PS - Did you tip, and if so, how much and when?...if you don't mind me asking. Thanks.
I have never heard that the $20 pp fee in the Odyssey includes the tip. No way. Just look at the quality of the food you have been served and what you would pay for such a meal in a fine restaurant. Way more than $20. Realisticaly the amount of your cruise cost designated for main dining room food each night per passenger ( you can be sure there is a specific amount alloted per passenger for dinner per day and it's quite low) plus the $20 fee is certainly meant to be totally for the food served in the Odyssey. The $20 fee certainly couldn't include a decent tip, too. We tipped an amount that was 20%+ of what we would have paid for the same meal at home in a fine restaurant. (not 20% of $20). HAL's stated policy is that tips are not included in anything you purchase or charge on the ship; you tip separetely in cash for good service.
I guess I made that assumption because on our NCL cruise to the Baltics, which was our first alternative dining experience, the $10 p.p. fee was for the express purpose of paying the gratuities that the waiters in "Le Bistro" would not be getting from your dinner tips.
H.A.L.'s "No Tipping Required" policy is very confusing and it makes customers very unsure of what and where to tip. For instance, one evening in the casual dining at the Lido, I tried to add a gratuity to the wine bill and I was told I cannot do that. (Most other lines add the tip for you at about 15%) The waiter said "you must do that at the end of the week and pay by cash." My question is: How can I possibly track down every person who has given us good service in order to give them a tip the last day of the cruise? Do I need to tip every waiter and every bus person that has given good service? And if so, how much? H.A.L. will give you no guidelines, even when you ask, and I asked at least four different people in management on the ship. The answer which seemed to be rehersed was "It is totally up to you!" "We cannot give you any recommendations nor can we solicit tips in any fashion."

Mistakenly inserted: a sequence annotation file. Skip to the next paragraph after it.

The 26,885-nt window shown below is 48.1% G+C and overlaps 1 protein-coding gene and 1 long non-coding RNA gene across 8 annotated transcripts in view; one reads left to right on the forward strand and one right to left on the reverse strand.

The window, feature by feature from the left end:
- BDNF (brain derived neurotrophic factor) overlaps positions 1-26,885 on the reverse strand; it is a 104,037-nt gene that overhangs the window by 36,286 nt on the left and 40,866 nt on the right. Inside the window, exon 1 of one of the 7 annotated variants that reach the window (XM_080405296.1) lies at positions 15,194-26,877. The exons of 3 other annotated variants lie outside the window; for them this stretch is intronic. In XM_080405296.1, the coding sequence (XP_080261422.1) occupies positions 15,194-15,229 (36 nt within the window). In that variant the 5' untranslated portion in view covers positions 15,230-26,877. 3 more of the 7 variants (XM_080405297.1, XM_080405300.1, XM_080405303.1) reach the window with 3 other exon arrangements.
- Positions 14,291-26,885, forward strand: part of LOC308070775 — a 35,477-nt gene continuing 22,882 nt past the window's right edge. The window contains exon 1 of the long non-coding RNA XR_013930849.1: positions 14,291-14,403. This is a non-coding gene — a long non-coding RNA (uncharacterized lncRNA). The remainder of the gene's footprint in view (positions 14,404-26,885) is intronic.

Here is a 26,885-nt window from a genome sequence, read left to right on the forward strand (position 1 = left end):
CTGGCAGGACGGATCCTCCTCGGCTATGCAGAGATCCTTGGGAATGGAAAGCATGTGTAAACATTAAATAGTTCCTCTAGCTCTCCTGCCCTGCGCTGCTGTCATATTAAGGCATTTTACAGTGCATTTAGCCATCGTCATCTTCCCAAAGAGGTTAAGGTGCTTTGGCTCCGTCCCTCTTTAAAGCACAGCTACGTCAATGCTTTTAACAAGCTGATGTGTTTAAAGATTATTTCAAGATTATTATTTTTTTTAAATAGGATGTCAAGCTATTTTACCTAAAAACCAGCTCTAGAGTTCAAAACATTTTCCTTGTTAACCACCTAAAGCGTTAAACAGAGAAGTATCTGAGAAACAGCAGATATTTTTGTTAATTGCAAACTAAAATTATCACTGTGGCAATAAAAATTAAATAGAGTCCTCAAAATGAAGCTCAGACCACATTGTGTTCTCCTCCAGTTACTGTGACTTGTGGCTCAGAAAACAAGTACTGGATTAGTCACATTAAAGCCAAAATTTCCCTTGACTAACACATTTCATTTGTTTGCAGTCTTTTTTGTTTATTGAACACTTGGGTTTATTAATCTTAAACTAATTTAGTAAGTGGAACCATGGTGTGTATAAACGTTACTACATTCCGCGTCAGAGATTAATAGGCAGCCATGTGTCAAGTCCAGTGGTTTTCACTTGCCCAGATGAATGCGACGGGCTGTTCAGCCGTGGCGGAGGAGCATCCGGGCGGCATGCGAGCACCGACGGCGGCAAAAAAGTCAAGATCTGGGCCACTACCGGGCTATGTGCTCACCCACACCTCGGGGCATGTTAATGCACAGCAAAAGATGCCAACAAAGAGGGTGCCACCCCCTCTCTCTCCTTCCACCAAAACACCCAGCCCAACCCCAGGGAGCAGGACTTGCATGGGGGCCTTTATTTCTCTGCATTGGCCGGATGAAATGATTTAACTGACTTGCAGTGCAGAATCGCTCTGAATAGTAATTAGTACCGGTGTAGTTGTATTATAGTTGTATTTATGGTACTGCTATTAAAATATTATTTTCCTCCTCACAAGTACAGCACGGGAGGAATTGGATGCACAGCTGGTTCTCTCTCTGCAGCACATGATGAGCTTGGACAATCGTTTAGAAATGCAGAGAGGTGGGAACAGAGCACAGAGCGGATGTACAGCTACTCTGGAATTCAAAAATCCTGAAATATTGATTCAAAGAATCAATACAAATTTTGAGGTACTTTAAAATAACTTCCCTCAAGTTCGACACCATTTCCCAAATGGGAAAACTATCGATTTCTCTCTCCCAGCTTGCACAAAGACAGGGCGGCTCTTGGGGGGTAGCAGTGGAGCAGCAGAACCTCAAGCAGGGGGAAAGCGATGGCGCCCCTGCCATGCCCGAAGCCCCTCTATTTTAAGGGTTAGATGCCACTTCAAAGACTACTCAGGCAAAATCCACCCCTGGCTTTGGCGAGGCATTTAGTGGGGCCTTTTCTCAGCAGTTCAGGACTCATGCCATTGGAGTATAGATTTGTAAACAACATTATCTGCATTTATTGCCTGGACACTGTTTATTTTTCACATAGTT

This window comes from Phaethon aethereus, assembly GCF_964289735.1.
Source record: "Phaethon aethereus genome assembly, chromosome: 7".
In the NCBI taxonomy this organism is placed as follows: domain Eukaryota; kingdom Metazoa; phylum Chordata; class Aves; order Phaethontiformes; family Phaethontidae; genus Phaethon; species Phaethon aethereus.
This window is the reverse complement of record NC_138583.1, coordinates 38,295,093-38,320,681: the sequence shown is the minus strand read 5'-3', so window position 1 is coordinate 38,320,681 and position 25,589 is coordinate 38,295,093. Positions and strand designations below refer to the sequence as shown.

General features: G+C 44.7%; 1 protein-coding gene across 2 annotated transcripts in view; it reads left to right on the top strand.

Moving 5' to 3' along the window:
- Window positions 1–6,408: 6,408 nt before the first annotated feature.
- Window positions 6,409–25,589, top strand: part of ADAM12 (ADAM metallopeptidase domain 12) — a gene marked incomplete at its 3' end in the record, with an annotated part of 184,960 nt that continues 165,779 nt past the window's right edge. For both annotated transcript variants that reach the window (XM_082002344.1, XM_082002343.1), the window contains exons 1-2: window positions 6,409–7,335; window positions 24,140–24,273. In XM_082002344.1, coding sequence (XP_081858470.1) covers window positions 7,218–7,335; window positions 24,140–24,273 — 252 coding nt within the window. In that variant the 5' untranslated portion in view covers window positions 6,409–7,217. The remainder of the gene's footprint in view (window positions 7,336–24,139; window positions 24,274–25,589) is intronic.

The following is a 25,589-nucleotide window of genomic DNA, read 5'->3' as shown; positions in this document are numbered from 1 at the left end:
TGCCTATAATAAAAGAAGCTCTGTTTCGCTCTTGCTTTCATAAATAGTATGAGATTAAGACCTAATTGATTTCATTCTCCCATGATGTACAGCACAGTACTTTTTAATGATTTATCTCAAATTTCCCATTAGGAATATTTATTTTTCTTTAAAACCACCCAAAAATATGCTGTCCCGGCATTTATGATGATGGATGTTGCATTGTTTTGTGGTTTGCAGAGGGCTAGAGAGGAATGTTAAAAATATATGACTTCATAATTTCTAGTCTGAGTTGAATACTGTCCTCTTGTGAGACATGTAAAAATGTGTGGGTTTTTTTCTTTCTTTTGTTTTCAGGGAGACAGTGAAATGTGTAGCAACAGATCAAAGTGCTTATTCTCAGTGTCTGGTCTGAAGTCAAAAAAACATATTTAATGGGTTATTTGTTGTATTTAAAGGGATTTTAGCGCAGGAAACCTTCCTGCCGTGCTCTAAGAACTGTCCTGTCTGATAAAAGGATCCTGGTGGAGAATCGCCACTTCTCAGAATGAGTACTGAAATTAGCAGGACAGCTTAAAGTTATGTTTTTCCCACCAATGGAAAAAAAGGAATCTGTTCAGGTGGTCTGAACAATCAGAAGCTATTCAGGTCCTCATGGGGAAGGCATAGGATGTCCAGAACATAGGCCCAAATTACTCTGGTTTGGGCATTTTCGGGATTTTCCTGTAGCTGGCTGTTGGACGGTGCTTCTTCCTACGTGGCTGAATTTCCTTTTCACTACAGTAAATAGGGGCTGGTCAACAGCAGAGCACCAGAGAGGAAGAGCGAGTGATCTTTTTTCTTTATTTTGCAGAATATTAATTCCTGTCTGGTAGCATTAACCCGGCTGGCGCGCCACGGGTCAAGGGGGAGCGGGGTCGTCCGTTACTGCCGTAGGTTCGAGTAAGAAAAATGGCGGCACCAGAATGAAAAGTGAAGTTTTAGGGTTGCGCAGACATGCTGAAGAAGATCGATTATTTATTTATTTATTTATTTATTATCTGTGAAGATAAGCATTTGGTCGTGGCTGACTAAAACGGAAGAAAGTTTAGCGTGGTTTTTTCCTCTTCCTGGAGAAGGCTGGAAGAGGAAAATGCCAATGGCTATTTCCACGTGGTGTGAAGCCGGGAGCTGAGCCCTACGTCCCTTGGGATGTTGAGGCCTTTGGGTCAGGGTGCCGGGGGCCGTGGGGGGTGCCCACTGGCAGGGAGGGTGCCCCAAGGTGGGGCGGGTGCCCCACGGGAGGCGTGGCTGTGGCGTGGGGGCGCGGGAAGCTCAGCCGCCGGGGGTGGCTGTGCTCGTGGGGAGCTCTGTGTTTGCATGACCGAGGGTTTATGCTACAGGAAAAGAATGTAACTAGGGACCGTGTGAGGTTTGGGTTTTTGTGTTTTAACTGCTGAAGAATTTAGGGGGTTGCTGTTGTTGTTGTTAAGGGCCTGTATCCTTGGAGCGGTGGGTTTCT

This policy implies that the employees are paid somewhat better than their peers on most other cruise lines and that tips are not AS important, as a part of their income. It leaves me very frustrated and confused most of the time because there is also no tip pooling done on board. This leads me to believe that some people, like the man pushing the cart of pastries each morning from table to table, is being left out of the mix when it comes to tips.
I must say that is the one thing I like about N.C.L. and a few others. They just add the tips onto your on-board expense sheet and that is the end of it all, unless you choose to do something for someone special.
I feel like I'm ranting and do not mean to. It would just be easier for me if the tipping guidelines were a bit clearer and then I wouldn't feel like I'm making a faux pas at every turn.
I'm going on the Zaandam this week, and I am confused. If I receive good service, I like to tip right then and there. I even like it to reflect on my bill (FF points) and not in cash. Can I do this still or do I need to make a quick, run to the bank before going??
ALL tips on a HAL ship are in cash only! I wish it was possible to add tips to our credit card, but HAL does not allow this. So yes it is best to be prepared with the cash before you leave home. Have a great cruise!